Author: Cassie Scott
Is your business’s to-do list never-ending? If you answered yes, it might be time to hire help. It’s important to acknowledge when you should fill those gaps to ensure your business grows and prospers.
Anthony Schmidt, assistant vice president at La Crosse Archery in Wisconsin, often advocates for hiring help. His family’s store has four full-time employees and 11 part-time or seasonal employees.
“It makes sense that as you grow, you have to add staff, but really, adding staff allows you to grow,” Schmidt said. “It’s a double-edged sword.”
Schmidt said shop owners must look in the mirror and determine how and where they need help. Next, write a job description and hire a person with the right skills and personality to complete those tasks.
What if you’re unsure you need to hire help? Let’s review four situations that might indicate you do.
Dirt and clutter might make them overlook what you’re selling, and take their business elsewhere. Impress customers with good merchandising techniques and a well-maintained shop. Photo Credit: Shane Indrebo.
1. Do you work over 40 to 50 hours weekly?
Shop owners juggle many responsibilities, but continuously working long hours is neither healthy nor sustainable, Schmidt said.
“After [working] 60 hours a week, you become less effective as a leader,” Schmidt said. “Pride often gets in the way of a lot of good decision-making. If you’re willing to relinquish a little bit of power, hiring additional help is really beneficial.”
Consider hiring a full- or part-time employee to help run daily operations or administrative tasks. That will free up your schedule so you can focus on long-term business goals, further ensuring your business and marketing plans stay on track.
2. Does your shop need a deep-clean?
Imagine a customer walks into your shop and finds cobwebs, unswept floors, and dust on the shelves and products. Dirt and clutter might make them overlook what you’re selling, and take their business elsewhere. Impress customers with good merchandising techniques and a well-maintained shop.
“Although (dust, clutter and shop maintenance) might not be important to the owner, they’re important to the customer,” Schmidt said. “You have to create a good shopping experience.”
If you can’t make cleaning a priority, delegate those responsibilities.
If you can’t give customers undivided attention, consider hiring a sales representative or certified instructor to fill the gaps and focus on customer needs. Photo Credit: Shane Indrebo.
3. Do your customers often wait for help, lessons or call-backs?
Customers want to be acknowledged. They must know you care about their needs and feel invested in their success. To make your customers a priority, introduce yourself, be kind, establish rapport and show you’re there to help.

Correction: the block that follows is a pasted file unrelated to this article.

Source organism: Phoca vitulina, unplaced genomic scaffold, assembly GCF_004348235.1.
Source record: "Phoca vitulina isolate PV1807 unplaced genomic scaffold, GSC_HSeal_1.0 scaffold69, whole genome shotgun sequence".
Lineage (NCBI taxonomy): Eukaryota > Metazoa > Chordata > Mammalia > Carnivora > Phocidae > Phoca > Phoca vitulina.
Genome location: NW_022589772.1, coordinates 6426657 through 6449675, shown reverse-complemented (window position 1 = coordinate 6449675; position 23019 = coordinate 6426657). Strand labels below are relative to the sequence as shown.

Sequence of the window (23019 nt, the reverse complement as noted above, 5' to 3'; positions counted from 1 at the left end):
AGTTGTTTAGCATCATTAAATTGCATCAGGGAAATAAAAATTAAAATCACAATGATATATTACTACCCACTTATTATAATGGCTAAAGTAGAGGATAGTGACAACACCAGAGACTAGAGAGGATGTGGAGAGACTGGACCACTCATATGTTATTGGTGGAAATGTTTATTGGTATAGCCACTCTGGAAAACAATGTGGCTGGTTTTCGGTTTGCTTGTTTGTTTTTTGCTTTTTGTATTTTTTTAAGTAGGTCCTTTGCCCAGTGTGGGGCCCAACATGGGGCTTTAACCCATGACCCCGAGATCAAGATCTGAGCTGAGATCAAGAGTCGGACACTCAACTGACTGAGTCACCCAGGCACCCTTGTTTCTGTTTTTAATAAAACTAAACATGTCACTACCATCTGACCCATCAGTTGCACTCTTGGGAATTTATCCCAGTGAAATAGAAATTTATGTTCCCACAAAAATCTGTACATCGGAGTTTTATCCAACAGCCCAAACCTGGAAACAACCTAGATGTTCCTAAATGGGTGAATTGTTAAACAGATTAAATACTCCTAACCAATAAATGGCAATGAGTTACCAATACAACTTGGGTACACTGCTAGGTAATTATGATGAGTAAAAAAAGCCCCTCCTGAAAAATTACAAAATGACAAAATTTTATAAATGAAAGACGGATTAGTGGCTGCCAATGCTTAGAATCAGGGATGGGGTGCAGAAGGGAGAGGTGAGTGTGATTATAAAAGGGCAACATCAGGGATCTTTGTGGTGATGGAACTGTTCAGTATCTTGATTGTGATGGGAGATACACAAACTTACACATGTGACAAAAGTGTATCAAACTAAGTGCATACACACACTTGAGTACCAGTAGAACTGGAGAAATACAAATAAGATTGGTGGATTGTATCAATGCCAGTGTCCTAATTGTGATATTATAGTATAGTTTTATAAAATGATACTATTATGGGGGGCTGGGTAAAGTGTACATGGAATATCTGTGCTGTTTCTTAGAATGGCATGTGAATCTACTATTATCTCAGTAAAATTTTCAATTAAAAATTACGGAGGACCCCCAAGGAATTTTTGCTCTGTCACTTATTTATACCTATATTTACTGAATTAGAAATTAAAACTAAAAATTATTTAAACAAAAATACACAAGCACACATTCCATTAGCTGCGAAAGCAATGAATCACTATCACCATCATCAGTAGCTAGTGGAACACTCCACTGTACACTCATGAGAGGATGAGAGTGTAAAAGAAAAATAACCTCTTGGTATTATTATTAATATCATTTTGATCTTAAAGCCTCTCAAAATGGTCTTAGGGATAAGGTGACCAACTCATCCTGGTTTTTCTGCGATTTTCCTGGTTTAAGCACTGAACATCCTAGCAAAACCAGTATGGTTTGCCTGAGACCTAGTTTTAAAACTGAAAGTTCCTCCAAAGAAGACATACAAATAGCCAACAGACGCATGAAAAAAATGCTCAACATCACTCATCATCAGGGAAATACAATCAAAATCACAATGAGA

If you can’t give customers undivided attention, consider hiring a sales representative or certified instructor to fill the gaps and focus on customer needs. Teach them the art of selling, and then watch your customers’ satisfaction soar.
4. Do you struggle to update and post fresh content on social media?
According to the website Inc., consistently publishing content helps generate leads, boosts brand awareness, engages your audience, establishes authority and credibility, and improves website traffic and search-engine optimization, or SEO.
If you don’t regularly publish fresh content, readers lose interest in your website and your social-media accounts. Consider hiring a part-time college student to manage your online presence. It’s an excellent way to stay relevant and keep customers engaged in your business.
Use the ATA’s Resources!
Although many archery retailers think they can’t justify extra help, Schmidt said the return on investment is huge. He suggests hiring an employee for 10 hours a week to test the need.
If you need help with the hiring process, the ATA’s Retail Growth Initiative provides tools and techniques to help improve your profitability. The program’s free resources help ATA-member retailers navigate the hiring process with customizable job descriptions, interviewing advice and tips for promoting the job. You don’t need to reinvent the wheel. “We’ve used their job descriptions for our archery coaches and part-time staff,” Schmidt said. “We’ve stolen the ATA’s resources with pride.”
The ATA’s effective resources save retailers time and energy, and can boost your confidence throughout the interview process to find the right candidate.
Contact Nicole Nash, ATA’s member-outreach manager, at firstname.lastname@example.org; or Kurt Smith, ATA’s senior manager of retail programs, at email@example.com to request RGI resources or more information.